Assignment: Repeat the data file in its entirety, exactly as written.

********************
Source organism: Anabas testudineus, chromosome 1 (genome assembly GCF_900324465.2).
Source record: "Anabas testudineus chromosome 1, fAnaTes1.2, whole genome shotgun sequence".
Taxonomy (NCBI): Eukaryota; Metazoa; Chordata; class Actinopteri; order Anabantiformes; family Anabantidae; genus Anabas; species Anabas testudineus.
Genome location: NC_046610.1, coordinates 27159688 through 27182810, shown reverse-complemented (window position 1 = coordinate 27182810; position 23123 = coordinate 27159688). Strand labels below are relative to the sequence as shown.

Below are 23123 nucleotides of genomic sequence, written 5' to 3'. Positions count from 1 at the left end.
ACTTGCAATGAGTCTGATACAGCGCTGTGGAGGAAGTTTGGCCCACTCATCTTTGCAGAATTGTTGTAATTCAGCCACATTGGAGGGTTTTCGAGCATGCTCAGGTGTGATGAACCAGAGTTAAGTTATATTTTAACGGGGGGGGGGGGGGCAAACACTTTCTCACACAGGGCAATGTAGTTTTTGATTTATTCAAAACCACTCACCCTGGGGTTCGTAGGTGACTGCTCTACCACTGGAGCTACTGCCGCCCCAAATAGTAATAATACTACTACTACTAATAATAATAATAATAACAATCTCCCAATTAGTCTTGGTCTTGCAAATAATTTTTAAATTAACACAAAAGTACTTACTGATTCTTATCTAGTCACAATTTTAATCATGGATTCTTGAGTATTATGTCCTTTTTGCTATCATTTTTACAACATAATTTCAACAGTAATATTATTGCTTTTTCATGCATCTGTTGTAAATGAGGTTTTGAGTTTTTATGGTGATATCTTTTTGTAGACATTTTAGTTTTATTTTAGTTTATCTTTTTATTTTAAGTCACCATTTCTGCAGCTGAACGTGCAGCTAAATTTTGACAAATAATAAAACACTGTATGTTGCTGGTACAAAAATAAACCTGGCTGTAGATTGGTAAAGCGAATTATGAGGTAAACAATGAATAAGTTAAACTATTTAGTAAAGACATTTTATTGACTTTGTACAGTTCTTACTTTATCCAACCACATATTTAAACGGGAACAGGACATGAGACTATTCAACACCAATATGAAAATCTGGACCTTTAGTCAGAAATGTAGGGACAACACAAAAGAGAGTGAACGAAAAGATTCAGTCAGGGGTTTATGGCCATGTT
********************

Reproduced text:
Source organism: Anabas testudineus, chromosome 1 (genome assembly GCF_900324465.2).
Source record: "Anabas testudineus chromosome 1, fAnaTes1.2, whole genome shotgun sequence".
Taxonomy (NCBI): Eukaryota; Metazoa; Chordata; class Actinopteri; order Anabantiformes; family Anabantidae; genus Anabas; species Anabas testudineus.
Genome location: NC_046610.1, coordinates 27159688 through 27182810, shown reverse-complemented (window position 1 = coordinate 27182810; position 23123 = coordinate 27159688). Strand labels below are relative to the sequence as shown.

Below are 23123 nucleotides of genomic sequence, written 5' to 3'. Positions count from 1 at the left end.
ACTTGCAATGAGTCTGATACAGCGCTGTGGAGGAAGTTTGGCCCACTCATCTTTGCAGAATTGTTGTAATTCAGCCACATTGGAGGGTTTTCGAGCATGCTCAGGTGTGATGAACCAGAGTTAAGTTATATTTTAACGGGGGGGGGGGGGGCAAACACTTTCTCACACAGGGCAATGTAGTTTTTGATTTATTCAAAACCACTCACCCTGGGGTTCGTAGGTGACTGCTCTACCACTGGAGCTACTGCCGCCCCAAATAGTAATAATACTACTACTACTAATAATAATAATAATAACAATCTCCCAATTAGTCTTGGTCTTGCAAATAATTTTTAAATTAACACAAAAGTACTTACTGATTCTTATCTAGTCACAATTTTAATCATGGATTCTTGAGTATTATGTCCTTTTTGCTATCATTTTTACAACATAATTTCAACAGTAATATTATTGCTTTTTCATGCATCTGTTGTAAATGAGGTTTTGAGTTTTTATGGTGATATCTTTTTGTAGACATTTTAGTTTTATTTTAGTTTATCTTTTTATTTTAAGTCACCATTTCTGCAGCTGAACGTGCAGCTAAATTTTGACAAATAATAAAACACTGTATGTTGCTGGTACAAAAATAAACCTGGCTGTAGATTGGTAAAGCGAATTATGAGGTAAACAATGAATAAGTTAAACTATTTAGTAAAGACATTTTATTGACTTTGTACAGTTCTTACTTTATCCAACCACATATTTAAACGGGAACAGGACATGAGACTATTCAACACCAATATGAAAATCTGGACCTTTAGTCAGAAATGTAGGGACAACACAAAAGAGAGTGAACGAAAAGATTCAGTCAGGGGTTTATGGCCATGTT